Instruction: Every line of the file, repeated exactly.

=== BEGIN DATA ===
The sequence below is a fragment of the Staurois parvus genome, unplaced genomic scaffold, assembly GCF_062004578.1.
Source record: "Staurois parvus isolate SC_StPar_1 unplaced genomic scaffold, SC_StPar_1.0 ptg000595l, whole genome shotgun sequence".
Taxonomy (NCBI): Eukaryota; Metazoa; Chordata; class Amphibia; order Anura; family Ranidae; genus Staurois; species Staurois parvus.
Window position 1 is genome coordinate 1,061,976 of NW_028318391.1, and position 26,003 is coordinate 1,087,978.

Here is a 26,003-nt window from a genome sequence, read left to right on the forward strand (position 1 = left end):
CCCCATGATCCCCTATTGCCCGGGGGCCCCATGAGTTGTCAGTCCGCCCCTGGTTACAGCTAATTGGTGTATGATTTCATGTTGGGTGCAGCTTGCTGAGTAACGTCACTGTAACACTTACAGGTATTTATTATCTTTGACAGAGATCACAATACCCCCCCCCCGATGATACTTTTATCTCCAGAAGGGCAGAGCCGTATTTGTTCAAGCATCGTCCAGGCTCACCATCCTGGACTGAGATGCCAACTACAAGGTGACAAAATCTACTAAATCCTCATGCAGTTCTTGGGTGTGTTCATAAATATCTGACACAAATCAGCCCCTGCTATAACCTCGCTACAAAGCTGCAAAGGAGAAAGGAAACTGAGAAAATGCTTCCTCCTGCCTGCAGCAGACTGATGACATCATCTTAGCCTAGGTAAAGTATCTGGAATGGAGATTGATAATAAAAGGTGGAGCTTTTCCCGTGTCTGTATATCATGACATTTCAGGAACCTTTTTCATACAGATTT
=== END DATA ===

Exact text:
The sequence below is a fragment of the Staurois parvus genome, unplaced genomic scaffold, assembly GCF_062004578.1.
Source record: "Staurois parvus isolate SC_StPar_1 unplaced genomic scaffold, SC_StPar_1.0 ptg000595l, whole genome shotgun sequence".
Taxonomy (NCBI): Eukaryota; Metazoa; Chordata; class Amphibia; order Anura; family Ranidae; genus Staurois; species Staurois parvus.
Window position 1 is genome coordinate 1,061,976 of NW_028318391.1, and position 26,003 is coordinate 1,087,978.

Here is a 26,003-nt window from a genome sequence, read left to right on the forward strand (position 1 = left end):
CCCCATGATCCCCTATTGCCCGGGGGCCCCATGAGTTGTCAGTCCGCCCCTGGTTACAGCTAATTGGTGTATGATTTCATGTTGGGTGCAGCTTGCTGAGTAACGTCACTGTAACACTTACAGGTATTTATTATCTTTGACAGAGATCACAATACCCCCCCCCCGATGATACTTTTATCTCCAGAAGGGCAGAGCCGTATTTGTTCAAGCATCGTCCAGGCTCACCATCCTGGACTGAGATGCCAACTACAAGGTGACAAAATCTACTAAATCCTCATGCAGTTCTTGGGTGTGTTCATAAATATCTGACACAAATCAGCCCCTGCTATAACCTCGCTACAAAGCTGCAAAGGAGAAAGGAAACTGAGAAAATGCTTCCTCCTGCCTGCAGCAGACTGATGACATCATCTTAGCCTAGGTAAAGTATCTGGAATGGAGATTGATAATAAAAGGTGGAGCTTTTCCCGTGTCTGTATATCATGACATTTCAGGAACCTTTTTCATACAGATTT